During the reign of Magnus VI, Norway's laws were further reformed. Despite the king's personal piety, such reforms brought him in conflict with the Church. The Tønsberg Concord of 1277 established a compromise, retaining certain privileges for the Church, while forcing the Church to renounce its claim that the Kingdom of Norway was a fiefdom of the Church.[33]

In 1349, the Black Death reached Norway, killing a third of its population within a year. This sudden demographic change depleted the tax base of Norway's aristocracy,[34] consequently making the Church increasingly powerful.[35] Such gains by the Church were later reversed by Margaret I during her rule over the Kalmar Union, which combined the crowns of Denmark, Sweden, and Norway.[36]

In 1436 and 1438, archbishop Aslak Bolt prohibited celebrating a day of rest on Saturday, lest Christians replicate the "way of Jews", and this prohibition was reinforced through several subsequent ordinances, including those in Diplomatarium Norvegicum.[37] However, there is no evidence that any Jews actually lived in Norway at this time.[38]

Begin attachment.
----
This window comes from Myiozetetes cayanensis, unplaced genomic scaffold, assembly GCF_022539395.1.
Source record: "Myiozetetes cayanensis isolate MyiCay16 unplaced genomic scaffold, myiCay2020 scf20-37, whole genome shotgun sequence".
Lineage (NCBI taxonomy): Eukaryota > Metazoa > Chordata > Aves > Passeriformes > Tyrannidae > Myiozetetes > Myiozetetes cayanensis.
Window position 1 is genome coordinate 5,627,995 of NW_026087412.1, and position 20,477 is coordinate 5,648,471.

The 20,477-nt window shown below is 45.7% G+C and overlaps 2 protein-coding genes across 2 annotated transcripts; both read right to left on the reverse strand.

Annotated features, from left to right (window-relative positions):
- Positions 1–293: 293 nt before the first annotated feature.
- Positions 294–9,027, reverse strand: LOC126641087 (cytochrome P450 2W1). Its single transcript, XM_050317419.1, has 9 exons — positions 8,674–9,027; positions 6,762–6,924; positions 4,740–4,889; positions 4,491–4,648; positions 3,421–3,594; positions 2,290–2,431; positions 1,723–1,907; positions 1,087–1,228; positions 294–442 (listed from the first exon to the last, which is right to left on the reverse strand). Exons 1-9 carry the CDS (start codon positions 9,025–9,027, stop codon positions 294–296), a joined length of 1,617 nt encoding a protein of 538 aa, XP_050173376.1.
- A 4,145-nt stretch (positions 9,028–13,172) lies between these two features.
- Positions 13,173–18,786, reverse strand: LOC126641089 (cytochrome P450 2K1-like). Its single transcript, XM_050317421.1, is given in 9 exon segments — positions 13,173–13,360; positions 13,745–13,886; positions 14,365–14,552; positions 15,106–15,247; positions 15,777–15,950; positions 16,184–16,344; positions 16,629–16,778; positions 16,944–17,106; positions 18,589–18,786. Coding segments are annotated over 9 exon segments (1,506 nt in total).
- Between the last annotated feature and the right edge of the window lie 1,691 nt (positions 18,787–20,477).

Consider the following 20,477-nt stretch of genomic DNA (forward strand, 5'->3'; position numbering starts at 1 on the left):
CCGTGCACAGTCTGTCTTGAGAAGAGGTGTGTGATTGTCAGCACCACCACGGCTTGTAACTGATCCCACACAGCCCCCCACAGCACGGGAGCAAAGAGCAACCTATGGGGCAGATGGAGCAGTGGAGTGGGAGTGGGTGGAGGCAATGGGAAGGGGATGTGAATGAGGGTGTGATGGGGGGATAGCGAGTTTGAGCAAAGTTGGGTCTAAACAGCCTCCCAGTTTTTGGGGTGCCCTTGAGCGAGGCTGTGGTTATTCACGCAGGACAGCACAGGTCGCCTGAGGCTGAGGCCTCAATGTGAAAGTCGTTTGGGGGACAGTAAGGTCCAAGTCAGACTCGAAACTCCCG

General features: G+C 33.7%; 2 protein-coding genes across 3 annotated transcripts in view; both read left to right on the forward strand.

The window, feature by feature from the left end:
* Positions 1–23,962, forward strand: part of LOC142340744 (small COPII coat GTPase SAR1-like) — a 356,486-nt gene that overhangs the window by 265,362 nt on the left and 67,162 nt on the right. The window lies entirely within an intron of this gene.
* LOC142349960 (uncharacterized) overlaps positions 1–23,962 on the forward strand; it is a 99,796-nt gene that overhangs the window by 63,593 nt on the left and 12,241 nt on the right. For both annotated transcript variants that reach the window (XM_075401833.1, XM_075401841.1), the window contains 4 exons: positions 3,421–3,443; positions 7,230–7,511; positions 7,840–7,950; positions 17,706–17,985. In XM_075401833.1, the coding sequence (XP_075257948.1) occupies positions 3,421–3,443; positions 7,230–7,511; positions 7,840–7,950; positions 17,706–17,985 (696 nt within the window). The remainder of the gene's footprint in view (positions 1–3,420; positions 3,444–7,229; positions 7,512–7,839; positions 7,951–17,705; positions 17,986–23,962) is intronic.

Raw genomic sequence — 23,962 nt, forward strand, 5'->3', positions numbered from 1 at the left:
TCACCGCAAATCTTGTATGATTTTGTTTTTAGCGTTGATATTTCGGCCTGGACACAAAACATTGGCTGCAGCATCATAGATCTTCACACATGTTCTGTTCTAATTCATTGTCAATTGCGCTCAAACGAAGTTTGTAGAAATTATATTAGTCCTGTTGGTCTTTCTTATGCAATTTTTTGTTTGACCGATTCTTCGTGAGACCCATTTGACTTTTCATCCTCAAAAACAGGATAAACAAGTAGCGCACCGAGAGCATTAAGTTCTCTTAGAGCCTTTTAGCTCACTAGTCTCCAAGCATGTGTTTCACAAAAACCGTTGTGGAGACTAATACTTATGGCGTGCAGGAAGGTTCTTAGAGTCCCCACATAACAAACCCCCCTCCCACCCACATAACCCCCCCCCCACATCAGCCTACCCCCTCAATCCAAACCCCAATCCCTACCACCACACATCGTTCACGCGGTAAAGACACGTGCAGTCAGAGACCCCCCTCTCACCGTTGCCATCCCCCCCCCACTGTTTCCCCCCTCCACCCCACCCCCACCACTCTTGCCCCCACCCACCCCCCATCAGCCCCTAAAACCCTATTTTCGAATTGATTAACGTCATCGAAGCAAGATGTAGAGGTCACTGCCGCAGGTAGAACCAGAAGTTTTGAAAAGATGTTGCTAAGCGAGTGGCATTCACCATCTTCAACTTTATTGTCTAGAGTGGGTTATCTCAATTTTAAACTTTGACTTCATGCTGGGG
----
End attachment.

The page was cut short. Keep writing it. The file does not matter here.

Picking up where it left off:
Protestant Reformation and Danish rule (1523 – 1814)Edit

In 1523, Sweden withdrew from the Kalmar Union, thus creating Denmark–Norway. Frederick I of Denmark favored Martin Luther's Reformation, but it was not popular in Norway, where the Church was the primary national institution and the country was too poor for the clergy to exhibit the decadence associated with the Church's corruption.[39] Frederick supported a variety of reforms which reduced the influence of the Catholic Church, in favor of expanding Lutheran practice and increasing crown authority over religion.[40] Norwegian resistance was led by Olav Engelbrektsson, Archbishop of Trondheim, who invited the old king Christian II back from his exile in The Netherlands. Christian returned but he and his army were defeated and Christian spent the rest of his life in prison. When Frederick died, a three-way war of succession broke out between the supporters of his eldest son Christian III, his younger Catholic brother Hans and the followers of Christian II. Olaf Engelbrektsson again tried to lead a Catholic Norwegian resistance movement. Christian III triumphed and Engelbrektsson went into exile. In 1536/1537 Christian demoted Norway from its official status as an independent kingdom to being a junior partner to Denmark.[41]